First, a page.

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It turned out that they didn't have anything to worry about. As the clouds of war gather in the fantasy world of Middle-earth, the scattered societies of elves, humans, dwarves, and hobbits band together in an expedition to hurl a magic ring — the source of the Dark Lord Sauron's power — into the chasm of Mount Doom.
Jackson pulls together the motley heroes with charm and grace, cutting out swaths of the book without lessening its mythic drama. A twinkle-eyed Ian McKellen stands out as the grumbling wizard Gandalf, while the sidelines are packed with great supporting players, from an ethereal Cate Blanchett as the Elven queen Galadriel to Viggo Mortensen as the scruffy but kingly warrior Aragorn.
Although Jackson's penchant for massive battle scenes lost its vigor in the increasingly long-winded series, his ability to turn great fantasy writing into thrilling fantasy film is at its peak here.
The extended cut of The Fellowship of the Ring adds about a half-hour of material and stands as a rare example of a director's cut that seems more necessary than self-indulgent. It's difficult to think of Walt Disney's first full-length film as revolutionary, but that's what it was. The idea of taking animation, then best suited to the shorts played before the real movie, and hauling it out to feature length could have been the folly that sank a visionary upstart like Walt.
That clearly didn't happen. The Snow White tale is a curious one to launch such a gamble. As many a comedian has noted: naive princess lives in a house with seven small bachelors? If you stop to think about what's happening, then like any fantasy, it all falls apart. But, like the best fantasies, the story is gripping and elemental enough that most viewers rarely bother with such considerations. Snow White herself is a lovely vision, her alabaster skin unearthly pale against the dark forest background.
The dwarves are a curious bunch — seven kinds of comic relief. While they have the film's attention with all their marching and music, it's the witch who grabs your eye.
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Her deep and inexplicable malevolence is what powers the film. While the film was a great international hit, and helped pay for Disney's new animation studio in Burbank, it didn't pave the way for more of the same. Disney thereafter stuck mostly to fairy-tale sources that could be more easily scrubbed up.
No more poisoned apples for him. Japanese animator Hayao Miyazaki had been garnering accolades in his home country for years. When he came up with this dazzling work of fantasy, Western audiences realized what they had been missing. The film is set during Japan's Muromachi era, around the fifteenth century, a time when the country was starting to creep into modernization and in Miyazaki's vision, at least the gods of the wilderness were being killed off.
In Miyazaki's world, the gods aren't ephemeral spirits but living, breathing creatures who might have unworldly powers but can still be killed. The smoggy, industrial city of Iron Town, ruled by the greedy Lady Eboshi, is clearing forests for fuel to power its smelting furnaces. This causes conflict with the creatures of the forest. Among them is a human girl, San, raised by wolves and eager to take revenge on Eboshi. Somewhere between the factions is Prince Ashitaka, on a quest to figure out why a demonic boar tried to destroy his village.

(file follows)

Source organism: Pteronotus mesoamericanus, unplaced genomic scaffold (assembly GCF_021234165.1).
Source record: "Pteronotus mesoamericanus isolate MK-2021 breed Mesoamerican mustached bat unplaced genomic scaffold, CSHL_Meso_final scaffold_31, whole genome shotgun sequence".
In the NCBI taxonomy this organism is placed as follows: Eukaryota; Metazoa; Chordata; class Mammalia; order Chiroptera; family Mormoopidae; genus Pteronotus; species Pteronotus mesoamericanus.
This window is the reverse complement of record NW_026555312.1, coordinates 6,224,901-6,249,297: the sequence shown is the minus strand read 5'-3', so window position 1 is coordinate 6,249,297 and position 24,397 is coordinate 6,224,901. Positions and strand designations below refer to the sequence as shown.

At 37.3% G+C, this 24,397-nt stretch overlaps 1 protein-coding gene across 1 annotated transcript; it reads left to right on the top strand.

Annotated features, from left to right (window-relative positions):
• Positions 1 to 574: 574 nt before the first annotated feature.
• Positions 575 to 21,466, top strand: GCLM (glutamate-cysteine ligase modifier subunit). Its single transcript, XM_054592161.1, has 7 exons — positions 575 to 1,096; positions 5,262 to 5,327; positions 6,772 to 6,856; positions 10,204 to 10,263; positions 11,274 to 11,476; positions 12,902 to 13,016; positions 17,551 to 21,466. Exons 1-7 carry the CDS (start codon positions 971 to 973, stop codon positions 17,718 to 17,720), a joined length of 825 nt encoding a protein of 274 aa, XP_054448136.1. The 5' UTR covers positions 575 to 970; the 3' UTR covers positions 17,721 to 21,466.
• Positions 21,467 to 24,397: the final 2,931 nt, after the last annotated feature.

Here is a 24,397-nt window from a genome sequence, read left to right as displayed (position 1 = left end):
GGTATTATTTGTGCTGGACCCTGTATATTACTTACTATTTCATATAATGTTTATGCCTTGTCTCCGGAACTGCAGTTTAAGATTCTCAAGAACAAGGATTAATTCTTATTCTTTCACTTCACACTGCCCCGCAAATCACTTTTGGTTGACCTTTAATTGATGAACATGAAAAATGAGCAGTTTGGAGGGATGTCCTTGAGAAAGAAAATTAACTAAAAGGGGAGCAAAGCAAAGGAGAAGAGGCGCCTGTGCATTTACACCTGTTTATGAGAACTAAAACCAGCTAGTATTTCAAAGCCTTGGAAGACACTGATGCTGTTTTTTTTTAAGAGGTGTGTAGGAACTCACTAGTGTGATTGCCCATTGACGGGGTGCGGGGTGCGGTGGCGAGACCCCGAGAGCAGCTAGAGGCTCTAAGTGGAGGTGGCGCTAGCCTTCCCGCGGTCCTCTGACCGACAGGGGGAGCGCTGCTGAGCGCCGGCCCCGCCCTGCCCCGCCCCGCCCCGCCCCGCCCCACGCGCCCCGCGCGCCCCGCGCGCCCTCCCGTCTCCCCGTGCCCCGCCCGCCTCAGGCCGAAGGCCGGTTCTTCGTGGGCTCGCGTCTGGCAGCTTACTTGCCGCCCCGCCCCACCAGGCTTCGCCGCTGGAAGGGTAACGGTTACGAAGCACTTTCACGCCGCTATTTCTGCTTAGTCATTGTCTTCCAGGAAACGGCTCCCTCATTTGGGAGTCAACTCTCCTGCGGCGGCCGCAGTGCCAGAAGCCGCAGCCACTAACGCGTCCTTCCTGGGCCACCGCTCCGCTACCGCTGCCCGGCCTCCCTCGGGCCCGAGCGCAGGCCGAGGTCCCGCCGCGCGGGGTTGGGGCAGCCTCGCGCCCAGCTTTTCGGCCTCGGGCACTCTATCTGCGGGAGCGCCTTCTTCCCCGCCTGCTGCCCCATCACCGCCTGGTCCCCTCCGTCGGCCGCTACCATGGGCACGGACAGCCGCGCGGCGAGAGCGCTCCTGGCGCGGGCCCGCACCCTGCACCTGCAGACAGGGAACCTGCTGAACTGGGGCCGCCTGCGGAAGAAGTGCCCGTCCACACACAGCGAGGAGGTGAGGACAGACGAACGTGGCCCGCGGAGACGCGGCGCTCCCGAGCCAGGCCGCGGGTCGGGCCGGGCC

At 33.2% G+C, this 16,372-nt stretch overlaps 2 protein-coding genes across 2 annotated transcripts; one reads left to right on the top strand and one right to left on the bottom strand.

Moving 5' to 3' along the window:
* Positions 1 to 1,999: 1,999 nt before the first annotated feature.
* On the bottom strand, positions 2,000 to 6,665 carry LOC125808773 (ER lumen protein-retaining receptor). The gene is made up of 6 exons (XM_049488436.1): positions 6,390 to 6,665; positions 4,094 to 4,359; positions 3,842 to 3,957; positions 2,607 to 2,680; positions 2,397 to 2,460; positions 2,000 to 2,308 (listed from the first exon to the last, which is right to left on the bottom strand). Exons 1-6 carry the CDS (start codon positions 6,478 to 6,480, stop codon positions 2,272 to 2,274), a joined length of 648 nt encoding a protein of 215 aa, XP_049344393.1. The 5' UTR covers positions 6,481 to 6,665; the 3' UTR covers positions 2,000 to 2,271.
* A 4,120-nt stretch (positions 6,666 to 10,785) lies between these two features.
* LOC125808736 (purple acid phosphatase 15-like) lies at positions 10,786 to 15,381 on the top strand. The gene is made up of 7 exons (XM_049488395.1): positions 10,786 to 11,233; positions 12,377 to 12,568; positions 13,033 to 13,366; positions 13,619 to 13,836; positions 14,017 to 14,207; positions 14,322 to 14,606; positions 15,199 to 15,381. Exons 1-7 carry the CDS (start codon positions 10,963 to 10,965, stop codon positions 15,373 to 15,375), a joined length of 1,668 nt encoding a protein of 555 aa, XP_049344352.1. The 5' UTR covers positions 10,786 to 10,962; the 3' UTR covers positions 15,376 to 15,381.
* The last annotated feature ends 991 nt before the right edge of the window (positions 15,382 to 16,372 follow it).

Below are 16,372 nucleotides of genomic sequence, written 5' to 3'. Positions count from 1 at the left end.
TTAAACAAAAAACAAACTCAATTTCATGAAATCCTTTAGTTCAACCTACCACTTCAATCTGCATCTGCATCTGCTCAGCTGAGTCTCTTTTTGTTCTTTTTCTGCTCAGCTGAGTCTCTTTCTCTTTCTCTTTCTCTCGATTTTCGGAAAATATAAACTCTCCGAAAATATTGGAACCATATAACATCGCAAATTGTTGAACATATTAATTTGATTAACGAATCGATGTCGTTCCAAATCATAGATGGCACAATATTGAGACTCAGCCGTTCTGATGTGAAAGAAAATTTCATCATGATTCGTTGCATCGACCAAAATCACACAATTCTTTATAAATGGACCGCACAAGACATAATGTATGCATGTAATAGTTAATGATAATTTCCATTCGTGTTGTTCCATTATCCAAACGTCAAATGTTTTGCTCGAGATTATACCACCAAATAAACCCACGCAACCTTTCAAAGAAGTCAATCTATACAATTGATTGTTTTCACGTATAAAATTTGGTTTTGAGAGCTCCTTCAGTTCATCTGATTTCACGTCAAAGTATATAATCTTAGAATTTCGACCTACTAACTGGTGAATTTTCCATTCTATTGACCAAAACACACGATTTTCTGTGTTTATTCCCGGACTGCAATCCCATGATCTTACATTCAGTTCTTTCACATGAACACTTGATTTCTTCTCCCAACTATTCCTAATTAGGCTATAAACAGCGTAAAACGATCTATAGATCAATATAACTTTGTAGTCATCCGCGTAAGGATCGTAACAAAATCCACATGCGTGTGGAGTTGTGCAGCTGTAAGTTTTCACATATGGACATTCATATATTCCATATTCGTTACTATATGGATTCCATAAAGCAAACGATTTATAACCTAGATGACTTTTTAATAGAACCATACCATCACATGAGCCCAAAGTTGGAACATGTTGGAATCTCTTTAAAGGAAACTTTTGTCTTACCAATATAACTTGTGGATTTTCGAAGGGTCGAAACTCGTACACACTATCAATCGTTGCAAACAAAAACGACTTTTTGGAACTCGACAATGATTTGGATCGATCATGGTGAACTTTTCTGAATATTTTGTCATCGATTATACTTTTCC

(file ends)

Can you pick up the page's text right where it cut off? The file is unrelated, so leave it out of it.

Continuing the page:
Miyazaki builds slowly to the great confrontation between humankind and nature with a patient sense of timing.
One of his most adult-oriented films, this is also his biggest, with a fantasy universe rivaling the greatest of literature. The most expensive anime yet made, all the money is on the screen in gorgeous, multilayered compositions and characters drawn with the scrupulous care and vivid drama that the story demands.
Miramax Films hired American stars to handle Princess Mononoke's dubbed English dialogue, and fantasy author Neil Gaiman retooled the translated dialogue. Don't you just take the past, and put it in a room in the basement, and lock the door and never go in there? A chance encounter based on a lie gets him an introduction to shipping magnate Herbert Greenleaf James Rebhorn. Greenleaf soon offers a proposal to Tom: Go to Italy, where the lazy, unambitious heir to the Greenleaf fortune, Dickie Jude Lawis whiling away his days with girlfriend Meredith Gwyneth Paltrowand convince Dickie to return to New York and his familial duties.
Tom, who pretended to know Dickie from Princeton, agrees. He's a blank without a past, uncomfortable in his own skin, and eager to take on a role. In Italy, Tom sticks out, nervous and pale. A convivial liar, he worms into Dickie and Meredith's confidence.
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Finding out that Dickie has no desire to return, Tom sets about becoming his new best friend and living the high life of hot jazz and sharp clothes. The friendship turns quickly into Tom's stealthy romantic obsession, one that uncoils into sociopathic violence. A psychological horror film done up like a nostalgic travelogue, this chilly and precise adaptation of Patricia Highsmith's cult novel has more astounding performances than it knows what to do with.
You'll also hear a lush score by Gabriel Yared, and feel the spirit of Alfred Hitchcock wafting through each murderously tense scene. Author Patricia Highsmith was particularly enamored of Tom Ripley, making him the star of five of her novels.
Filmology: A Movie-a-Day Guide to the Movies You Need to Know
Brian De Palma's masterpiece starts at the end, with would-be retired gangster Carlito Brigante Al Pacino getting shot in the gut and hauled away on a stretcher.
As he slides along to his death, he thinks back, daring us to get sucked into it enough to forget about the film's foregone conclusion. We meet Carlito as he's getting released from prison on a technicality wrangled by his lawyer, David Kleinfeld a wonderfully snakelike Sean Penn. It's the s in New York and Carlito, a Puerto Rican kid from the Bronx who rose high in the underworld before being sent away, is determined to go straight.
At first it looks possible. He hooks back up with his old girlfriend, Gail Penelope Ann Millerand gets a legal job running a nightclub.